Astaxanthin may protect skin from within: Study

By Stephen Daniells

- Last updated on GMT

Natural astaxanthin is obtained from Haematococcus pluvialis microalgae. Image © iStock
Natural astaxanthin is obtained from Haematococcus pluvialis microalgae. Image © iStock

Related tags: Skin

Dietary supplementation with the pinkish-red pigment astaxanthin may protect skin from the harmful effects of UV radiation, says a new study from Japan.

Astaxanthin may reduce water loss from the skin and the formation of wrinkles, according to data from experiments with hairless mice published in PLoS One​.

“To our knowledge, this is one of the first ​in vivo studies evaluating the protective effect of dietary astaxanthin against skin photoaging induced by UVA radiation,” ​wrote researchers from  Kyoto University.

“In this study, we found that dietary supplementation with astaxanthin effectively prevented features of photoaging, such as the increase of TEWL [transepidermal water loss] and wrinkle formation, in the dorsal skin of mice exposed to UVA irradiation.”

Red hot!

Astaxanthin already had a dedicated following among the long-distance runner and triathlete communities, based on the cardiovascular and joint health benefits of the ingredient, long before the ingredient exploded onto the national conscience in 2011. 

Dr Joseph Mercola described the potent red antioxidant on the Dr Oz show as the “number one supplement you’ve never heard of that you should be taking”​. Sales of products containing the carotenoid subsequently “skyrocketed”, and interest has remained high, as can be seen from the Google Trends data below.

Natural astaxanthin is obtained from Haematococcus pluvialis​ microalgae, which can be grown in a variety of ways, either in open ponds or closed bioreactors.   

Astaxanthin Google Trends 2010-17 US
Google Trends data for astaxanthin. Interest in the ingredient sky-rocketed in 2011 and has remained relatively high in consumer search volumes since (Search region: USA)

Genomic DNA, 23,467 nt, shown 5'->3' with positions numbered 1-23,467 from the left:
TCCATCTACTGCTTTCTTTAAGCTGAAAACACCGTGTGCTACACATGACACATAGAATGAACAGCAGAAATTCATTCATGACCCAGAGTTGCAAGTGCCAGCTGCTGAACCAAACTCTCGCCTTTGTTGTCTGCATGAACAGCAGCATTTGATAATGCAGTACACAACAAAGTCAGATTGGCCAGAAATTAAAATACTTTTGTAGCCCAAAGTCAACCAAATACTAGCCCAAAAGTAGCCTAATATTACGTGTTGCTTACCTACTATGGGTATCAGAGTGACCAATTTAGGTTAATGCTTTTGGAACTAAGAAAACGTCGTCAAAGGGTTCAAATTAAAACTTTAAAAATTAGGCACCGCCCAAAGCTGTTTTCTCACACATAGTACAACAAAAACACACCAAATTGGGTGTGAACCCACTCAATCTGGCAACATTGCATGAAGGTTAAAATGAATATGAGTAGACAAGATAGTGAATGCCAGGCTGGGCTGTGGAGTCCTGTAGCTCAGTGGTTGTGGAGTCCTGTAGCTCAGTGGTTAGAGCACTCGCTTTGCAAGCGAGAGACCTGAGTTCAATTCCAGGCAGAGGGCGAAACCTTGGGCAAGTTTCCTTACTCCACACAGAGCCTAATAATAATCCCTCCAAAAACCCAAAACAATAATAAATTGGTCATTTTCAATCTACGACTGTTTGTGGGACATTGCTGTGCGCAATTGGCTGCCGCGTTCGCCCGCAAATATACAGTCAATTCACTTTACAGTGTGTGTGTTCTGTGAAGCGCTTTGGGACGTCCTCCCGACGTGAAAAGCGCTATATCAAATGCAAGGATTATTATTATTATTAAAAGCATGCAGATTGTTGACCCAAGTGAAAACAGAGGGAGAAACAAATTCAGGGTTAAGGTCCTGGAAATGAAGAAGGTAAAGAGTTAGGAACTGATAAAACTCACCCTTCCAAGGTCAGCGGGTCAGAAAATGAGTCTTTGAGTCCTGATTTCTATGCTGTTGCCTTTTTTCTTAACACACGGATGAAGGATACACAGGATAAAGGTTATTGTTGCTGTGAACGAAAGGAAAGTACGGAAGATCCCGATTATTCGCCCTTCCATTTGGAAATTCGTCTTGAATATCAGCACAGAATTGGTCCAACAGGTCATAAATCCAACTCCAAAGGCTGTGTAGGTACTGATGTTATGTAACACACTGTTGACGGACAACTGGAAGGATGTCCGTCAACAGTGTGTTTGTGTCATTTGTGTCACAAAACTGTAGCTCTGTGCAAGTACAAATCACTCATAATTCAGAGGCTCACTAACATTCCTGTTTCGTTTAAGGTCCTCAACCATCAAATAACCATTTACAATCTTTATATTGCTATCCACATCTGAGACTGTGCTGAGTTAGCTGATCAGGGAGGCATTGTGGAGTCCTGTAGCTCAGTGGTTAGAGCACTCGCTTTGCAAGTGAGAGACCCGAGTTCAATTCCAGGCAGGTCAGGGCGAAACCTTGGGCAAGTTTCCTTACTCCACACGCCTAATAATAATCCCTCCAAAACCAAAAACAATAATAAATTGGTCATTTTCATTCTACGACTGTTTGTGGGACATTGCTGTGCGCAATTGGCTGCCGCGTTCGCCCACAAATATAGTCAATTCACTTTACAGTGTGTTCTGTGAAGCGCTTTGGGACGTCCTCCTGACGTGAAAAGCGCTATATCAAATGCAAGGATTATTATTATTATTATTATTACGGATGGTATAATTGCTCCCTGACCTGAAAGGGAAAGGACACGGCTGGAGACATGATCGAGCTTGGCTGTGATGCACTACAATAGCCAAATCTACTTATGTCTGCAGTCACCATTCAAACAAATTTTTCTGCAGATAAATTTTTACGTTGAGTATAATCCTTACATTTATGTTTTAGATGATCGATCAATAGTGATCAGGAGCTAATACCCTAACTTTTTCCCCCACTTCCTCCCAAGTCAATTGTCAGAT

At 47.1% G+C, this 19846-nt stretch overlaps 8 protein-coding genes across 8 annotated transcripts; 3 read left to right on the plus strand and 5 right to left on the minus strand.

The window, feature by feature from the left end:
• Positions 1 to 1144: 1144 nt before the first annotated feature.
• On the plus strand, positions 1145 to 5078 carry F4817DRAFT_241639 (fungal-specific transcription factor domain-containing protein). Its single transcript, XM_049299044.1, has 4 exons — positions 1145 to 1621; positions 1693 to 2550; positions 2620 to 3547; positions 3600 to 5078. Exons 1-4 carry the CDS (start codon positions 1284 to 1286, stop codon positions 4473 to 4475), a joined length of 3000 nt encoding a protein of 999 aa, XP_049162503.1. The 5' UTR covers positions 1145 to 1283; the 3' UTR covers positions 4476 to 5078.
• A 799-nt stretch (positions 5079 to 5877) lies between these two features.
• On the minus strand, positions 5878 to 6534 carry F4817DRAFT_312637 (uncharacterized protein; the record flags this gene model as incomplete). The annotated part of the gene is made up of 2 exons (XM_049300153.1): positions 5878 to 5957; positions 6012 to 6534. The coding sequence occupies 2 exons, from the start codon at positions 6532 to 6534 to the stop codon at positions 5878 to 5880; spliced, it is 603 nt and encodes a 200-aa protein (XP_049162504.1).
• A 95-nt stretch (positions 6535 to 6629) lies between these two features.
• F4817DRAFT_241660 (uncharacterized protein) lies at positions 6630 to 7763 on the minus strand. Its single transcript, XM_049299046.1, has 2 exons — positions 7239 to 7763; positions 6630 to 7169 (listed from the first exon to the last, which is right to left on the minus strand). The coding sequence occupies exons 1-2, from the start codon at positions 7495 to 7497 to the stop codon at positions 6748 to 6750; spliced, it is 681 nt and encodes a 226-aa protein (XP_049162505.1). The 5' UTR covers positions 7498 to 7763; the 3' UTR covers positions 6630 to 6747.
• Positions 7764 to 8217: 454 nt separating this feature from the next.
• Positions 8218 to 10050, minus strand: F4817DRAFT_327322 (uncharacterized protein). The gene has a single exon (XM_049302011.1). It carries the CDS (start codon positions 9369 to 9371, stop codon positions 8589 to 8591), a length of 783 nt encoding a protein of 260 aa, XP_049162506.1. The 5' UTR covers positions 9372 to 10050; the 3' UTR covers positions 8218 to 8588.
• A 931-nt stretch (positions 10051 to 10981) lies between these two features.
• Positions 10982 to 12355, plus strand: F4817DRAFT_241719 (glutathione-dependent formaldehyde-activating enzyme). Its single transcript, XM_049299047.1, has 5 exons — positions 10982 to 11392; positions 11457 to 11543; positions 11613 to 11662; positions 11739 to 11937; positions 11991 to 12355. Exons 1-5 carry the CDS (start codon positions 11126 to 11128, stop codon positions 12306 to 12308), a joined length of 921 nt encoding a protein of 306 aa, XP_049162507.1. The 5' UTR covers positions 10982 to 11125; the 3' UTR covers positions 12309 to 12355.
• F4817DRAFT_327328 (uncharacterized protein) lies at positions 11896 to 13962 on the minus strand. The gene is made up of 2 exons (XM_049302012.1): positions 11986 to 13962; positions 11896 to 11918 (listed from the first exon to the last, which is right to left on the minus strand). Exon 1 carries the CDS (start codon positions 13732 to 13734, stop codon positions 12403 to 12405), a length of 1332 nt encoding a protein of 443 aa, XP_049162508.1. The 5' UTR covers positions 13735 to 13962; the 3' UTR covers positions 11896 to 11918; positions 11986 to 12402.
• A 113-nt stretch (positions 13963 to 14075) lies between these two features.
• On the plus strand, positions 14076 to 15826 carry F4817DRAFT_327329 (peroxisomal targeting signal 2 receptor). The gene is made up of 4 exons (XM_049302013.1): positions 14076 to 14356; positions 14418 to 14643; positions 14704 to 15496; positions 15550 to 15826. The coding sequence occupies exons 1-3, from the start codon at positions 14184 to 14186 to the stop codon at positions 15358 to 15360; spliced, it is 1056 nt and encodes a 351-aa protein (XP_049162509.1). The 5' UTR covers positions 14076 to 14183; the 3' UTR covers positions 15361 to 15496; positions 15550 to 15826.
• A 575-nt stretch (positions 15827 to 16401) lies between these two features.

Study details

Hairless mice were divided into four groups: One group was fed a normal diet and was not exposed to any UVA (normal group), one group ate the normal diet and was exposed to UVA (control group), and two groups ate the normal diet supplemented with 0.01% or 0.1% astaxanthin and were exposed to UVA (low and high dose astaxanthin groups).

“Based on the body weight, the calculated astaxanthin intake in the condition of this study was 20–200 mg per day for human. However, it seems that lower dose is enough to be effective for human, because the absorption of carotenoids in mice is generally smaller than in human,” ​explained the researchers.

Results showed that UVA exposure significantly increased TEWL and wrinkle formation in the control animals, but astaxanthin significantly suppressed these effects.

Additional analysis showed that astaxanthin reached both the dermis and the epidermis of the animals.

“[O]ur study indicates the protective effects of dietary astaxanthin against features of photoaging induced by UVA radiation, such as impaired barrier function and wrinkling in the skin,” ​wrote the researchers.

“Our results underscore the potential for astaxanthin to be further developed as a nutraceutical against photoaging.”

Source: PLoS One
2017, Volume 12, Number 2:e0171178. doi: 10.1371/journal.pone.0171178
“Preventive effect of dietary astaxanthin on UVA-induced skin photoaging in hairless mice”
Authors: T. Komatsu et al. 

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